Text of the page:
Austin American Statesman
Refugee Services does plenty to get new arrivals started, the organization relies heavily on the community partners to help them adjust and progress from benefits and donations to addressing mental and physical health needs.
After leaving Kabul, Mayeelsultani and her husband spent seven days in Qatar before being sent to a refugee camp in New Mexico.
“The camp was really tough,” Mayeelsultani said. “We didn’t have any extra clothes, and being pregnant, and not having the foods I was used to, was hard.”
At the camp they learned that the ba- by, who they had been told was going to be a boy, would actually be a girl, a surprise that added to their fear and stress about starting a new life in an unfamiliar place far away from loved once.
Filling the gaps
At least 30 Afghan families with newborns are in Austin. and organizations such as People’s Community Clinic. Austin Jews for Refugees, the Boy scouts and Muslim Community support Services can help with baby supplies, prenatal and postnatal care, and any other household needs for the new moms.
An interpreter is assigned to each family so important information is not lost in translation.
“Right now, we have a variety of things in motion to help new mothers coming here, but it’s the volunteers and community partners stepping in to fill gaps that really makes a difference in helping get donations for the baby and helping mom after giving birth,” O’Day said.
Charity Armstrong said that through her volunteer work with Austin Jews for Refugees she then co-founded the nonprofit Ladies Let’s talk, which helps refugees connect with other women refugees and non refugees in the community.
“It’s a lot to deal with when (families} come here because it’s so different from what they are used to,” Armstrong said. ‘Between that and being without the support of their families, it can be hard. That is why we decided to start Ladies Let’s Talk — to get women out of the house and meeting other women, and help them realize we all go through the same things in the end and we are here to support each other.”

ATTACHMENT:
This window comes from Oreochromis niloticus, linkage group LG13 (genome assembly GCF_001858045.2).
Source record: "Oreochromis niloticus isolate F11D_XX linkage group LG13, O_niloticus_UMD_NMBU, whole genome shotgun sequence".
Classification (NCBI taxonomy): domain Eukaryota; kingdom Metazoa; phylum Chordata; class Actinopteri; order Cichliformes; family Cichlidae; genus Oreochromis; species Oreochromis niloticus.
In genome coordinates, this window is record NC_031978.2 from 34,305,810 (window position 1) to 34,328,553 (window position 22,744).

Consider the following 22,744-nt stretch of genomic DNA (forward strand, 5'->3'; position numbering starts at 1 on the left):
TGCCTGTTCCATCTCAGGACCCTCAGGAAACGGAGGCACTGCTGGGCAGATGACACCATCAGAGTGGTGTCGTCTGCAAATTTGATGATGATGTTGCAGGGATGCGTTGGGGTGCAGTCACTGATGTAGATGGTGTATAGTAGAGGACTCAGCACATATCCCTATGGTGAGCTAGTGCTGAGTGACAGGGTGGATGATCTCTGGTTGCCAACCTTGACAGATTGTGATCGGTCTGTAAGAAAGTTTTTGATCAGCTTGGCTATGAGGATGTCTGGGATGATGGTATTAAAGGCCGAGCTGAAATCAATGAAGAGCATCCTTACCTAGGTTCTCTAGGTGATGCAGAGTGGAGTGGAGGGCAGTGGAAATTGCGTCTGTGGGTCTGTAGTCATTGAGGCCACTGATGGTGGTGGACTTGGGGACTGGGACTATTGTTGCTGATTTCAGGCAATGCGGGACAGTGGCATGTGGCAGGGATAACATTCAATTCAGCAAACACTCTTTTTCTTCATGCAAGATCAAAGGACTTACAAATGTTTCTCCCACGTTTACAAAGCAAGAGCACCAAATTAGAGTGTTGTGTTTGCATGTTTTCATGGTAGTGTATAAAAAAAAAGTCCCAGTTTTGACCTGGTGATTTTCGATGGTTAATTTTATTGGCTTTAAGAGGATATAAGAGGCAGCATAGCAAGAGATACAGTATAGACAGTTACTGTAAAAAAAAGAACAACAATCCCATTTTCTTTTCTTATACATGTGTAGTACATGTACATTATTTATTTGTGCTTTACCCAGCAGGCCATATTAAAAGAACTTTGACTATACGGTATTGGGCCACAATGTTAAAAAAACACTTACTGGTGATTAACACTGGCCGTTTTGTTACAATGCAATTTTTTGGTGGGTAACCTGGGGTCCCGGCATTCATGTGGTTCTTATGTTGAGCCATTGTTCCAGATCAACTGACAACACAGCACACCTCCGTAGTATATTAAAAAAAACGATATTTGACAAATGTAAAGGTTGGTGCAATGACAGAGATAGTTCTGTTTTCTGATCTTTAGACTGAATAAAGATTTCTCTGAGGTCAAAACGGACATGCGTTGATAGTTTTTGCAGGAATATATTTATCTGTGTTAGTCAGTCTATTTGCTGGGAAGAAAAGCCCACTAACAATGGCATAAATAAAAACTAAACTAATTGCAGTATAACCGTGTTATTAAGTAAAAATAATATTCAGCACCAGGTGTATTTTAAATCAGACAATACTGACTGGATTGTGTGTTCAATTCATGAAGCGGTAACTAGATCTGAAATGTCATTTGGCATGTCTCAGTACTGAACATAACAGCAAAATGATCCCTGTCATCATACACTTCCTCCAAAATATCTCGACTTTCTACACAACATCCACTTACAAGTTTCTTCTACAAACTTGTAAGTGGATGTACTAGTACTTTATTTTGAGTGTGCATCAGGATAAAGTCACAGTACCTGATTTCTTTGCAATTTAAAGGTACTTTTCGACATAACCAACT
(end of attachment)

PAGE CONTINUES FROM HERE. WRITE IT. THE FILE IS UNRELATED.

The group also helps provide supplies for families, including clothes, diapers and food.
Gateway Church, in partnership with the Texas barbecue chain Smokey Mo’s. is helping refugees with basic needs and employment opportunities.
The church, which has been serving the refugee community since 2007, connects with families as they arrive, provides them with household items and groceries, and helps them learn to use public transportation. But the church’s focus also is on helping refugees find a job.
That is where Smokey Mo’s comes in. Gini Quiroz, vice president of human Resources for Smokey Mo’s, said through Gateway’s connections and relationships in the community, the restaurant connects with the working family member traditionally the husband and helps find that person a job with in the company.
She said they interview each person and determine the best fit based on skill and availability, There are positions at all levels, including cashiers and cooks.
The group plans to hold a job fair at the church in January.
‘It was a no-brainer for us to get involved, get creative and do what we can to alleviate stress and make this transition easier for refugee families,” Quiroz said.
Grateful, but Scary
Fatima Safi, 21, was six months pregnant when she left Afghanistan, and she recalled a frightening scene — with the sounds of gunshots and people screaming — at the Kabul airport. She and her husband managed to bring an armful of clothes for themselves and a few sets of traditional clothing for the baby, but they have had to start all over with furniture and other needs.
Back home, it is a tradition to celebrate new mothers for 40 days with family feasts and bed rest, she said. But here, where Safi is living in a studio apartment in Central Austin with her husband and daughter, she is cooking and working around the house.
“I missing out on that (tradition),” Safi said. “We have a lot of family back home (and here we are on our own). So it has been hard to follow (the tradition) here without them, and that has been hard on me.”
Just days away from the arrival of their first child, Raheel and Mohammad Mayeelsultani said they are grateful they are safe and excited about the new baby but are still worried about finances and baby needs.
“It really stresses me out thinking about how much we are going to have to learn for a new baby in this country,” Ra- heel Mayeelsultani said. “Back home I would have my mom and sisters to sup- port me, but it’s just us here, and it’s scary.”
Many refugees are still in need of help, and as more are expected to arrive, community organizations are hoping more people All get involved to make this change easier.
Source: https://statesman-tx.newsmemory.com/ee/_nmum/_defauIt_bb_incIude…bbtype=type_htmI5&enabIeUniversaILinkSpIash=1&docMode= Back Compat